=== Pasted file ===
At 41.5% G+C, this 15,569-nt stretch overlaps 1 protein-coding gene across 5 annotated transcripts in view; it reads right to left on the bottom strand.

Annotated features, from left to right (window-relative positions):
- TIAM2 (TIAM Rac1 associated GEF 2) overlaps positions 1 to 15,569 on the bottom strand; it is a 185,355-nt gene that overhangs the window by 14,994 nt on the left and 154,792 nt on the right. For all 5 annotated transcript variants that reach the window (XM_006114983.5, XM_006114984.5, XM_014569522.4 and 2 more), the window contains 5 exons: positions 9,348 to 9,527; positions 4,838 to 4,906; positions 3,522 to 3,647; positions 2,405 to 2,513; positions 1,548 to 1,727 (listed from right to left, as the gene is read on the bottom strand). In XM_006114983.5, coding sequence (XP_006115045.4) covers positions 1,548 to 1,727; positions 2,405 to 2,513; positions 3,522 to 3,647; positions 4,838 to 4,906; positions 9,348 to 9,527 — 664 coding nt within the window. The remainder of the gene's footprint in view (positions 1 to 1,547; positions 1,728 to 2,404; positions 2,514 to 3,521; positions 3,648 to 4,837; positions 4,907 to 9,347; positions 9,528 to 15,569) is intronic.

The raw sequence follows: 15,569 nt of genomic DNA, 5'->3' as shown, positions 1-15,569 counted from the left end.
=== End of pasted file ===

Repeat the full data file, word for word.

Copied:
At 41.5% G+C, this 15,569-nt stretch overlaps 1 protein-coding gene across 5 annotated transcripts in view; it reads right to left on the bottom strand.

Annotated features, from left to right (window-relative positions):
- TIAM2 (TIAM Rac1 associated GEF 2) overlaps positions 1 to 15,569 on the bottom strand; it is a 185,355-nt gene that overhangs the window by 14,994 nt on the left and 154,792 nt on the right. For all 5 annotated transcript variants that reach the window (XM_006114983.5, XM_006114984.5, XM_014569522.4 and 2 more), the window contains 5 exons: positions 9,348 to 9,527; positions 4,838 to 4,906; positions 3,522 to 3,647; positions 2,405 to 2,513; positions 1,548 to 1,727 (listed from right to left, as the gene is read on the bottom strand). In XM_006114983.5, coding sequence (XP_006115045.4) covers positions 1,548 to 1,727; positions 2,405 to 2,513; positions 3,522 to 3,647; positions 4,838 to 4,906; positions 9,348 to 9,527 — 664 coding nt within the window. The remainder of the gene's footprint in view (positions 1 to 1,547; positions 1,728 to 2,404; positions 2,514 to 3,521; positions 3,648 to 4,837; positions 4,907 to 9,347; positions 9,528 to 15,569) is intronic.

The raw sequence follows: 15,569 nt of genomic DNA, 5'->3' as shown, positions 1-15,569 counted from the left end.